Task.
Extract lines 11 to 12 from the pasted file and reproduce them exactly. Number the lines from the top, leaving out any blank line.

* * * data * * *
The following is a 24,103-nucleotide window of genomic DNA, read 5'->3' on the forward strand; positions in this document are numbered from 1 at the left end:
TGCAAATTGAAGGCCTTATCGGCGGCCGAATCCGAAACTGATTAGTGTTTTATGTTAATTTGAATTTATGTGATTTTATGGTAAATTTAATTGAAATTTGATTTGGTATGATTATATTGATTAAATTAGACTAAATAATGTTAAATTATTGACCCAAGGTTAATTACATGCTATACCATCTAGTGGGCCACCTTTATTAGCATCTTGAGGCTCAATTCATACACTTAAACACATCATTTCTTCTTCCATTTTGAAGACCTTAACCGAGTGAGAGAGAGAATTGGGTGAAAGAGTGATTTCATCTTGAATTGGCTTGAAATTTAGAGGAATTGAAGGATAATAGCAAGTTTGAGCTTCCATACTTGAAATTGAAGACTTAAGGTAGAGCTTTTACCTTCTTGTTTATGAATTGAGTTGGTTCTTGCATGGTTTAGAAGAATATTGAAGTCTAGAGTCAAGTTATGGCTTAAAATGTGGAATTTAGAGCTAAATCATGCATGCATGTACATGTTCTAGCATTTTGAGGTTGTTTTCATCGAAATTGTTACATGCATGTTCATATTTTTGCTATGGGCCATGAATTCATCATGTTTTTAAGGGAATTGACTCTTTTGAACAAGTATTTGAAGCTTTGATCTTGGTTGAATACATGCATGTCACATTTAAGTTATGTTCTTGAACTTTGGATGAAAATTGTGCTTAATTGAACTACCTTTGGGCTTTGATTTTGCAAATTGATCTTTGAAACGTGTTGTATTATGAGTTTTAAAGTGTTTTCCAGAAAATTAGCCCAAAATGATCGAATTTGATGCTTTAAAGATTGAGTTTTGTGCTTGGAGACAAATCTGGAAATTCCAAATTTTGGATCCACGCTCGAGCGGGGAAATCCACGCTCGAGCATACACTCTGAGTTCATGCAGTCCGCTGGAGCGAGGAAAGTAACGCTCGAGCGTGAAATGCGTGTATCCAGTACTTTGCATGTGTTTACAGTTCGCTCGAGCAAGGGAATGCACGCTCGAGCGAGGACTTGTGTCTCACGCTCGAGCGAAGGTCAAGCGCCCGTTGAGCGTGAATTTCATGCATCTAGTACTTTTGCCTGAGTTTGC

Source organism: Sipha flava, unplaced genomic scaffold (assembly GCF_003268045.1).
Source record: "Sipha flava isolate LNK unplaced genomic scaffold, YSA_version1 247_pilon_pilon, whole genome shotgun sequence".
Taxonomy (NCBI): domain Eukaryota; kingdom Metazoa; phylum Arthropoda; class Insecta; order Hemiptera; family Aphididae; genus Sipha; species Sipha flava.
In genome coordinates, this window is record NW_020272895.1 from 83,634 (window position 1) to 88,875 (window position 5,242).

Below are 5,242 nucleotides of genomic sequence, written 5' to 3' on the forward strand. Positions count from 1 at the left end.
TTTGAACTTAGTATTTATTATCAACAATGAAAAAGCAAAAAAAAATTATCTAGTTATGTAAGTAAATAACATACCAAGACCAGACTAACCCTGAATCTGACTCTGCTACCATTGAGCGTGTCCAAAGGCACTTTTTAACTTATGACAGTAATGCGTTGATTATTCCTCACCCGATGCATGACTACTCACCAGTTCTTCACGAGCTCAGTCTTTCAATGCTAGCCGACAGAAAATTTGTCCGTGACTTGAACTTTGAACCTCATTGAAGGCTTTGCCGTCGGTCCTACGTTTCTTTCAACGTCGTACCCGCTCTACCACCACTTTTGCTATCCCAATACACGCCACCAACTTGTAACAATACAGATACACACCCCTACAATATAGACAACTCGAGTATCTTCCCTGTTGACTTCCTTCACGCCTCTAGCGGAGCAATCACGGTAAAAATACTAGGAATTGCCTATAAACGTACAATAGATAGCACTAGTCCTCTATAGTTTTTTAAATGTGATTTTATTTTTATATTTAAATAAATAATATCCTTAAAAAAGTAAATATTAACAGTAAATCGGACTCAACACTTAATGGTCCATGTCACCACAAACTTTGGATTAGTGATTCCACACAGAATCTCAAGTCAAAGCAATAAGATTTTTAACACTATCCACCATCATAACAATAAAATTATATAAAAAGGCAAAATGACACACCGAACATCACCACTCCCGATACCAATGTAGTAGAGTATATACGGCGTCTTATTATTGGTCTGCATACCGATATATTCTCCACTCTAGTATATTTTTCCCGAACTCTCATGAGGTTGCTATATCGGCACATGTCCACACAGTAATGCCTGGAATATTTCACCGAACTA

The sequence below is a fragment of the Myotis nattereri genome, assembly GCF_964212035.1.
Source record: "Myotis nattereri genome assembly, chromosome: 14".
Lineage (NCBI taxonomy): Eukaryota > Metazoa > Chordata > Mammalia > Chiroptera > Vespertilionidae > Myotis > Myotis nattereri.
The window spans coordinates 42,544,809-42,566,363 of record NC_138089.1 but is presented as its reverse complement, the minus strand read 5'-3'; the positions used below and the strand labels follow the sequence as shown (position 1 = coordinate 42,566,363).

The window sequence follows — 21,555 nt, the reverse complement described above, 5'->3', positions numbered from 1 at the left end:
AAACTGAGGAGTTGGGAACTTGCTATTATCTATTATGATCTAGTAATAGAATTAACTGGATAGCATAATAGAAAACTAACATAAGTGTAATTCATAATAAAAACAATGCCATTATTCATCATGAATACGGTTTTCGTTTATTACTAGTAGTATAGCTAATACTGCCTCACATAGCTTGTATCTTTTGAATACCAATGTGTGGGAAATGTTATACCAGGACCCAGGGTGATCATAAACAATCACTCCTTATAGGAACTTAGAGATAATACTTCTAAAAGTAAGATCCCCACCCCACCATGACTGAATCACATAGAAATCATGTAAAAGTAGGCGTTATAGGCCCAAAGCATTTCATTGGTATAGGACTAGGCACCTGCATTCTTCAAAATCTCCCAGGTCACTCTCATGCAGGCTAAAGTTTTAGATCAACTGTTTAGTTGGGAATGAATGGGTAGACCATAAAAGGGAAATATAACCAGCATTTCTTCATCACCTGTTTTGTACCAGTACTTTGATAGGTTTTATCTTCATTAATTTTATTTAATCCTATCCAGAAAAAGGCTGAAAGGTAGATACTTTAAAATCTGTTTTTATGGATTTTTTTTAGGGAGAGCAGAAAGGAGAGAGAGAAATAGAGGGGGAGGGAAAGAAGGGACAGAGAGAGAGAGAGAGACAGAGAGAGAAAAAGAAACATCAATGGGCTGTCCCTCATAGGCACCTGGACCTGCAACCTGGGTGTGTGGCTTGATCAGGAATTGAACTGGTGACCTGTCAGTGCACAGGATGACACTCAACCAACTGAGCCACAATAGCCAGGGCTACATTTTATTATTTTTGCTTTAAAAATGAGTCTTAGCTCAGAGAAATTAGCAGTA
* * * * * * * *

Lineage (NCBI taxonomy): Eukaryota > Metazoa > Chordata > Mammalia > Chiroptera > Vespertilionidae > Myotis > Myotis nattereri.
The window spans coordinates 42,544,809-42,566,363 of record NC_138089.1 but is presented as its reverse complement, the minus strand read 5'-3'; the positions used below and the strand labels follow the sequence as shown (position 1 = coordinate 42,566,363).